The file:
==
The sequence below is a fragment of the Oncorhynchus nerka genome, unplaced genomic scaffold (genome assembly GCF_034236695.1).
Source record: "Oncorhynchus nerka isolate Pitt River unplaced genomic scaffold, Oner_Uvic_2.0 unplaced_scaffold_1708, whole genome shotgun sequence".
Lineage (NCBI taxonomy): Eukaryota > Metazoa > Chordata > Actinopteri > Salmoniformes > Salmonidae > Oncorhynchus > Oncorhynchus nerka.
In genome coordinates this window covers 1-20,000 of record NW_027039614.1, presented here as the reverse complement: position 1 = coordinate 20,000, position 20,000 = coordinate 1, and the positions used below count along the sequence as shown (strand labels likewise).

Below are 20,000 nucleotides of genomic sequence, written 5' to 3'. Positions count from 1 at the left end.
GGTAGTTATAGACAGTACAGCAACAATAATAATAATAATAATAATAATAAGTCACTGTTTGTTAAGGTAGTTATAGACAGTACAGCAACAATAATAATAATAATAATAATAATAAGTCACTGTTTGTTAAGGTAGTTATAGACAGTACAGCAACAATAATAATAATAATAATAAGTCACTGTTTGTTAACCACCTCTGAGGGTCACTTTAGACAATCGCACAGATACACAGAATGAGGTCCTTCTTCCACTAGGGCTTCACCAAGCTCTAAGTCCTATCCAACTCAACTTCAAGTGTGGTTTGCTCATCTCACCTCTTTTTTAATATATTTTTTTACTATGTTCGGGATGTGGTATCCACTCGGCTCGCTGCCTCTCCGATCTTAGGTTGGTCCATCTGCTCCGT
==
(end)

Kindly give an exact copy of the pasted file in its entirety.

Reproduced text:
The sequence below is a fragment of the Oncorhynchus nerka genome, unplaced genomic scaffold (genome assembly GCF_034236695.1).
Source record: "Oncorhynchus nerka isolate Pitt River unplaced genomic scaffold, Oner_Uvic_2.0 unplaced_scaffold_1708, whole genome shotgun sequence".
Lineage (NCBI taxonomy): Eukaryota > Metazoa > Chordata > Actinopteri > Salmoniformes > Salmonidae > Oncorhynchus > Oncorhynchus nerka.
In genome coordinates this window covers 1-20,000 of record NW_027039614.1, presented here as the reverse complement: position 1 = coordinate 20,000, position 20,000 = coordinate 1, and the positions used below count along the sequence as shown (strand labels likewise).

Below are 20,000 nucleotides of genomic sequence, written 5' to 3'. Positions count from 1 at the left end.
GGTAGTTATAGACAGTACAGCAACAATAATAATAATAATAATAATAATAAGTCACTGTTTGTTAAGGTAGTTATAGACAGTACAGCAACAATAATAATAATAATAATAATAATAAGTCACTGTTTGTTAAGGTAGTTATAGACAGTACAGCAACAATAATAATAATAATAATAAGTCACTGTTTGTTAACCACCTCTGAGGGTCACTTTAGACAATCGCACAGATACACAGAATGAGGTCCTTCTTCCACTAGGGCTTCACCAAGCTCTAAGTCCTATCCAACTCAACTTCAAGTGTGGTTTGCTCATCTCACCTCTTTTTTAATATATTTTTTTACTATGTTCGGGATGTGGTATCCACTCGGCTCGCTGCCTCTCCGATCTTAGGTTGGTCCATCTGCTCCGT